DADE CITY — Add Nestlé to the growing list of groups seeking an administrative hearing in the case of Angelo's Aggregate Materials' attempt to build a landfill east of Dade City.
Nestlé Waters of North America, which buys bottled water from springs owned by rancher Robert Thomas, wants an administrative law judge to hear the case and uphold the state Department of Environmental Protection's decision to deny Angelo's request for a permit to build a garbage landfill on 90 acres.
"Potential impacts to Crystal Springs and the surrounding aquifer system from the proposed landfill include, among others, degradation of water quality and adverse impacts to the water supply," the company said in paperwork filed Thursday with the DEP. Nestlé's filing is the latest in a group that includes anti-landfill Protectors of Florida's Legacy and a company owned by rancher Bill Blanchard.
All support DEP's decision. Angelo's has also filed papers appealing the denial.
Angelo's had proposed the landfill near another it owns nearby for construction material and another owned by Pasco County. But opponents fear its proximity to the Green Swamp would harm drinking water. They also cited the possibility of sinkholes and the potential to draw birds and cause a stench that would degrade quality of life.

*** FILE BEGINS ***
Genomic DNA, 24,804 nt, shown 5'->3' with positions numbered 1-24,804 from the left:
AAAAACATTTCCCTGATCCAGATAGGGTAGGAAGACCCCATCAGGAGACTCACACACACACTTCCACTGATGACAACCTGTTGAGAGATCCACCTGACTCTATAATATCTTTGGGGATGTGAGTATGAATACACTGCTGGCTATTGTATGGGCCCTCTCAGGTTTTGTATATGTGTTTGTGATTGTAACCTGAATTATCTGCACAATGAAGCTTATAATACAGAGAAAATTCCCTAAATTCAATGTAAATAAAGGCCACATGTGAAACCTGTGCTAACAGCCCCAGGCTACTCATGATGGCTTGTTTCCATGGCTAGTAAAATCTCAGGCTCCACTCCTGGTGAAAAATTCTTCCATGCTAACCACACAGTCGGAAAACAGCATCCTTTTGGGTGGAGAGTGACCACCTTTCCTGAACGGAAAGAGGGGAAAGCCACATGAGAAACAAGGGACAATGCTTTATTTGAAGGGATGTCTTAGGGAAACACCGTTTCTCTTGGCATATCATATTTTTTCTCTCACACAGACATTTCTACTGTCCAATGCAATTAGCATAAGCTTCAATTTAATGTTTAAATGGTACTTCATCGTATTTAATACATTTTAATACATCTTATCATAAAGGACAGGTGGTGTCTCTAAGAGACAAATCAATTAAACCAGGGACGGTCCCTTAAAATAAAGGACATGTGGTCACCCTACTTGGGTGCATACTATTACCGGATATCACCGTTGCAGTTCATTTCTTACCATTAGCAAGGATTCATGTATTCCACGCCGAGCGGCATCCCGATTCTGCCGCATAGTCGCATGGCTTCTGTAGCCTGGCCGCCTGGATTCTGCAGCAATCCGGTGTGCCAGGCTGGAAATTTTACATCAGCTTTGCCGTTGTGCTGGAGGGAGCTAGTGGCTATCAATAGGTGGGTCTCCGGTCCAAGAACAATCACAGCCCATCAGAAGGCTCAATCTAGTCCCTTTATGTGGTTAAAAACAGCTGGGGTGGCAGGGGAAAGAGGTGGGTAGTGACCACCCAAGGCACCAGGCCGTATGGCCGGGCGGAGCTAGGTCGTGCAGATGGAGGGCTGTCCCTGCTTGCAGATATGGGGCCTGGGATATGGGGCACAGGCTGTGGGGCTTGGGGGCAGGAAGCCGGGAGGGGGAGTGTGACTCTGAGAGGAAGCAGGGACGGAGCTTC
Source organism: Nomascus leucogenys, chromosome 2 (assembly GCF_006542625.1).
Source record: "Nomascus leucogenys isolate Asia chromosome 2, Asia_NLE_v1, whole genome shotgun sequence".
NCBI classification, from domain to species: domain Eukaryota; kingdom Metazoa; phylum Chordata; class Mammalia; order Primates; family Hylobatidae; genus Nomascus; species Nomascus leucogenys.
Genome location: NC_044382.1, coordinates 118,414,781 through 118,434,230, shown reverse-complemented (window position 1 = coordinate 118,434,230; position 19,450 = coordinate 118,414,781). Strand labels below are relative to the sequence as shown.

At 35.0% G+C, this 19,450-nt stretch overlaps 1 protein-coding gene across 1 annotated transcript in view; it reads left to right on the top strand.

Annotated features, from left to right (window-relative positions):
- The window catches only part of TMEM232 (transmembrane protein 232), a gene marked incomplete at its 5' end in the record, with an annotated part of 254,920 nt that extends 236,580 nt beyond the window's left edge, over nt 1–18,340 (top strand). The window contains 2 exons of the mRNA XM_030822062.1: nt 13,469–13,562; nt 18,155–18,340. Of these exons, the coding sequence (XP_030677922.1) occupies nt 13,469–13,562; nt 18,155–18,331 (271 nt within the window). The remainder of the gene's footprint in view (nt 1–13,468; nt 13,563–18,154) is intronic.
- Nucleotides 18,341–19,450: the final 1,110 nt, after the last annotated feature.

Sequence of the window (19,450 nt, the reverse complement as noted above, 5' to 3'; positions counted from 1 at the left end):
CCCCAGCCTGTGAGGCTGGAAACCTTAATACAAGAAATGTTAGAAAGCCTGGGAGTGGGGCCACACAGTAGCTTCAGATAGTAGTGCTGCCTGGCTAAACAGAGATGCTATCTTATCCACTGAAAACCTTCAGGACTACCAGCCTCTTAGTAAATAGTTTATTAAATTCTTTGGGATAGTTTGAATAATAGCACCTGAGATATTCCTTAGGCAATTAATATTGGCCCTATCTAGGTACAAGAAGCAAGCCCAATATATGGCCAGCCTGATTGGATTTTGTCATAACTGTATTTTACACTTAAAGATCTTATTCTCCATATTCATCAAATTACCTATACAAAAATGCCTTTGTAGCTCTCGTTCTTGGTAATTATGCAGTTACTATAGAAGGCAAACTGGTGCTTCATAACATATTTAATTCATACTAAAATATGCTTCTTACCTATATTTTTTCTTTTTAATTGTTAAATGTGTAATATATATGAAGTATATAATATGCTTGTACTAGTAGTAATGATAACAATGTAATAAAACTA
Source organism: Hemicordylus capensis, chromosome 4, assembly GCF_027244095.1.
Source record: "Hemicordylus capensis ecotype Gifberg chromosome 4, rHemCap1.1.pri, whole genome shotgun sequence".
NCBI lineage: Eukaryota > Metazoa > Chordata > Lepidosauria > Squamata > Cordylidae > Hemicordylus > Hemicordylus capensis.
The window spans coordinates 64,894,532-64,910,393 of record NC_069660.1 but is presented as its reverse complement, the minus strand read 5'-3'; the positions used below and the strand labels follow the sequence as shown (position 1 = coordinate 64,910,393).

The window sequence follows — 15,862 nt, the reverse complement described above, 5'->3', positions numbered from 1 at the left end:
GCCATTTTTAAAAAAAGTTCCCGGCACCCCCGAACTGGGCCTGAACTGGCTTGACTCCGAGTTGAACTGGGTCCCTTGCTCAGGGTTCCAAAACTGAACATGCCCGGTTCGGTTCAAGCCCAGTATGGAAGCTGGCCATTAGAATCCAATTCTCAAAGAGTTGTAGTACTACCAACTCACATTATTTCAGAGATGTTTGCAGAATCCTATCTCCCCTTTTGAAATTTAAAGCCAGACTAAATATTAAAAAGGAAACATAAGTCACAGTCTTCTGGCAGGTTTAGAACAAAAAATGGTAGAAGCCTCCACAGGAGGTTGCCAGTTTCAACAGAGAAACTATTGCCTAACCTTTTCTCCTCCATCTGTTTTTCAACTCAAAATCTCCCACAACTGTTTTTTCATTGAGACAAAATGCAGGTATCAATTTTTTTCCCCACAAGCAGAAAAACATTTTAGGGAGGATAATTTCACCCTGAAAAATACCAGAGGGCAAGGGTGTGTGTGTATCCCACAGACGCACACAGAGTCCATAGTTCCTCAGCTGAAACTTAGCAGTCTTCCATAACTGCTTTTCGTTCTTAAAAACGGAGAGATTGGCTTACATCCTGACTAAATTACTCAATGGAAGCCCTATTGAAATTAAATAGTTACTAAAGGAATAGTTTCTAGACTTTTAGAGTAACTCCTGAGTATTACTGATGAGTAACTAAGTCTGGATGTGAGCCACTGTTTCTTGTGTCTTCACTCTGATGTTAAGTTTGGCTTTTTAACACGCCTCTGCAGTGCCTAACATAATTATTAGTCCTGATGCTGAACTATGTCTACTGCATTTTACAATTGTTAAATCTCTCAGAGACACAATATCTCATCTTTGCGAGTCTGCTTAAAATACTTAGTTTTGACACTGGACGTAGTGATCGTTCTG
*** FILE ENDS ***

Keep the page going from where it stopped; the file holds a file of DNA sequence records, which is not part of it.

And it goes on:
Angelo's said it was proposing a double-liner landfill also protected by a thick layer of clay. Company officials argued that the landfill would save taxpayers millions as an alternative to the county expanding its garbage-burning incinerator at Shady Hills.
It also pledged to build a bioreactor that would extend the landfill's life and produce methane that could be captured and converted to energy.
Angelo's alleged that in-house geologists the DEP used to evaluate the land for sinkhole potential had no experience and that there was no state rule or protocol allowing them to get involved in evaluating possible landfill sites.
Lisa Buie can be reached at email@example.com or (813) 909-4604.